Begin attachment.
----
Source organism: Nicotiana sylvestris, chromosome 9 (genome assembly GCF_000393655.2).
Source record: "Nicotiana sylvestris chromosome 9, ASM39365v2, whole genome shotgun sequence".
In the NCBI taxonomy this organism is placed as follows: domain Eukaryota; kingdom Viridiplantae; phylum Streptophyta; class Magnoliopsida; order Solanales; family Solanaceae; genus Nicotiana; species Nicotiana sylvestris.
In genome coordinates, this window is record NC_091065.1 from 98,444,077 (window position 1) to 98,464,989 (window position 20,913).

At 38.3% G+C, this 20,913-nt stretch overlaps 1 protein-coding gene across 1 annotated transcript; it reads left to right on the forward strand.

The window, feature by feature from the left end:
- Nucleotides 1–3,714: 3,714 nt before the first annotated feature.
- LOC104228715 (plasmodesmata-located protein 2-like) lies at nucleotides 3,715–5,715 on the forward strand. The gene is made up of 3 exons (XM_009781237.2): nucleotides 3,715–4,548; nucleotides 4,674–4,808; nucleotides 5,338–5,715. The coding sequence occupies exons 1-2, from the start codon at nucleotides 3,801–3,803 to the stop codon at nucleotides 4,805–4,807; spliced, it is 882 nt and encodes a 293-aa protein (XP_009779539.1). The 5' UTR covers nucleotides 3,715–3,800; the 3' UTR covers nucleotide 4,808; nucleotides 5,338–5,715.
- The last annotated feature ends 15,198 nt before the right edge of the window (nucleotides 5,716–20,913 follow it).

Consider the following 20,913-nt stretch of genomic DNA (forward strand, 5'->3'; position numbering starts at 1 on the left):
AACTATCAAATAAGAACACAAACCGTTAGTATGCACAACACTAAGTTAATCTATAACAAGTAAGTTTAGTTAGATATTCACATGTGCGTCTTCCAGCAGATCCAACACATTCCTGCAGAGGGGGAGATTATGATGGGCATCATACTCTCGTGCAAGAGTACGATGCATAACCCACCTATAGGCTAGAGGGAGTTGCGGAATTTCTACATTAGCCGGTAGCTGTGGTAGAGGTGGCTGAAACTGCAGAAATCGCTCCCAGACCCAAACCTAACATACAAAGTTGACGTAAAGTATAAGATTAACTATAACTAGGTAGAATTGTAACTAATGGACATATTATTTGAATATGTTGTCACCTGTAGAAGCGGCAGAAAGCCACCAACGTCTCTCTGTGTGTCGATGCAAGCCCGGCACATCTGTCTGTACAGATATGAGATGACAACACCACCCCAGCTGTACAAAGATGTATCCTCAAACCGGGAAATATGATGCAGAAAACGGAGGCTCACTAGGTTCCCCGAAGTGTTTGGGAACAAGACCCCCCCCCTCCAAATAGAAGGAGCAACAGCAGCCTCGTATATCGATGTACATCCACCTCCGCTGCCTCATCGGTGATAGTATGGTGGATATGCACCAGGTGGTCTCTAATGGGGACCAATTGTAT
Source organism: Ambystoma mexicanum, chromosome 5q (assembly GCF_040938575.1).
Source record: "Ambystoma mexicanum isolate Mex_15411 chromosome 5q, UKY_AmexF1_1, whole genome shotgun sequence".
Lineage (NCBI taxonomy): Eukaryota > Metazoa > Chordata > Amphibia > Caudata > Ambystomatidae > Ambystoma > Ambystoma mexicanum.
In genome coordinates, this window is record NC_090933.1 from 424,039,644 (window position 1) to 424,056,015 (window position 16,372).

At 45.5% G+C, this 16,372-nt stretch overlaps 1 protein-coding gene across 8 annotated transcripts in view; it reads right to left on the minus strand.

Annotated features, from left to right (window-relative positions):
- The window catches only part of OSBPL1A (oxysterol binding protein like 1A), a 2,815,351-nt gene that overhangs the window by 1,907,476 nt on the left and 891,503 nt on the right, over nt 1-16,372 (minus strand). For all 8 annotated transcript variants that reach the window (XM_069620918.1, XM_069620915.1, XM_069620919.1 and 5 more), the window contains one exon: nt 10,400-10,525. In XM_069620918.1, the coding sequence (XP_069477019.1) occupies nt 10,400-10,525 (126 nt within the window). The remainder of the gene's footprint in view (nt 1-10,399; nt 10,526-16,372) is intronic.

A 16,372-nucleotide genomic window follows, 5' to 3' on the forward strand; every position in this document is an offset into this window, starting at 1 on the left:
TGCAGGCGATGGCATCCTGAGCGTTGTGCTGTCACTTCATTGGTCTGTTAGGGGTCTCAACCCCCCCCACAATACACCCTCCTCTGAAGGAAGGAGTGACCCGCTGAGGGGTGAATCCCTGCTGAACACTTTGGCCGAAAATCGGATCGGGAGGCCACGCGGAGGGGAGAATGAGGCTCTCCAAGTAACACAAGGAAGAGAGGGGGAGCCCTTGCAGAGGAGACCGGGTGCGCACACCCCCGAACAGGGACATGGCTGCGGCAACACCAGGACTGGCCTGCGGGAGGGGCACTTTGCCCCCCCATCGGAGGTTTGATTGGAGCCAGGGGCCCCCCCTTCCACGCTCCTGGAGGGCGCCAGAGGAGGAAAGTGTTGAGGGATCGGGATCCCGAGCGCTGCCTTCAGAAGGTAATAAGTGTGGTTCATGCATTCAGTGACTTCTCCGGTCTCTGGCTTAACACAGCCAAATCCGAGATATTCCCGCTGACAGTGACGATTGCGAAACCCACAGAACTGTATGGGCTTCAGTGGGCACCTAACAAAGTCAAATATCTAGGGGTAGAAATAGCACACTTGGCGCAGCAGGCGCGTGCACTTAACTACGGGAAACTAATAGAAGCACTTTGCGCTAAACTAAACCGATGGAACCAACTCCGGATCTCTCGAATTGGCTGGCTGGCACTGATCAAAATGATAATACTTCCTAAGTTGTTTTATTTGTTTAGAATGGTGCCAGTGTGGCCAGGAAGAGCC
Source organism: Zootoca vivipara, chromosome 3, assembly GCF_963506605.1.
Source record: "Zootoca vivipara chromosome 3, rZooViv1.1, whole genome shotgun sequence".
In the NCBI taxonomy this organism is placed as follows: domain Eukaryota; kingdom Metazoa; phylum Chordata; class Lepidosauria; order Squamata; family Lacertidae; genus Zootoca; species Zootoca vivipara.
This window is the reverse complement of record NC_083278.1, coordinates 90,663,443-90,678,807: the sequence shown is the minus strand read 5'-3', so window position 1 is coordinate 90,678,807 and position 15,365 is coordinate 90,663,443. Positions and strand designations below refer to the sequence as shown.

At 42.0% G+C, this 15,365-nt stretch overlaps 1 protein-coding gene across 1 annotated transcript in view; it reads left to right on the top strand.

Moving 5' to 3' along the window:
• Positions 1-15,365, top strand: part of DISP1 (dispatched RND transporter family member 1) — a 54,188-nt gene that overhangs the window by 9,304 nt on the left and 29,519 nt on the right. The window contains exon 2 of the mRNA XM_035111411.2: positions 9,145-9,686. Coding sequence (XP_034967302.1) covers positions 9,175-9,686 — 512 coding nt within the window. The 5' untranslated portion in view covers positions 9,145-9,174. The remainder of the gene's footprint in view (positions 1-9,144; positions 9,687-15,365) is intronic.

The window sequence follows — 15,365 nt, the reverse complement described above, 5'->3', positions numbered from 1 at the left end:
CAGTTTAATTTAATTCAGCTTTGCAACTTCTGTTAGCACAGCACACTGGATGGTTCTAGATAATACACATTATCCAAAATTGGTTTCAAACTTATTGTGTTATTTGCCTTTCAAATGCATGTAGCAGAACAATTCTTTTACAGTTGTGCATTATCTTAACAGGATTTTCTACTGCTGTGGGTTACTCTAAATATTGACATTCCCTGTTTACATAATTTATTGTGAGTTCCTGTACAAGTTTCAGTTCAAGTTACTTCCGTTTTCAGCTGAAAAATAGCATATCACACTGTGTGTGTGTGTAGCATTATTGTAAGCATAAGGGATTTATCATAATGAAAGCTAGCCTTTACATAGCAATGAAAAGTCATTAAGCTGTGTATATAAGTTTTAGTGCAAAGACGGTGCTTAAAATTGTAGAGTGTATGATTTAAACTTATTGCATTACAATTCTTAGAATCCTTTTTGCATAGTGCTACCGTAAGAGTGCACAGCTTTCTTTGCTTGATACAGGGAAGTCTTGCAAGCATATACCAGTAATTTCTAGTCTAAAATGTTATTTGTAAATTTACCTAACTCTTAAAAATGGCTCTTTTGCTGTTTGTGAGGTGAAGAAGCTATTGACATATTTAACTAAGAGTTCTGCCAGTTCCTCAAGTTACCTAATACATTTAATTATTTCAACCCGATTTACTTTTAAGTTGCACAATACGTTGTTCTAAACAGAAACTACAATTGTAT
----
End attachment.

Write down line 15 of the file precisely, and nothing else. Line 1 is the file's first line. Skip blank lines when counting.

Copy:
In genome coordinates, this window is record NC_090933.1 from 424,039,644 (window position 1) to 424,056,015 (window position 16,372).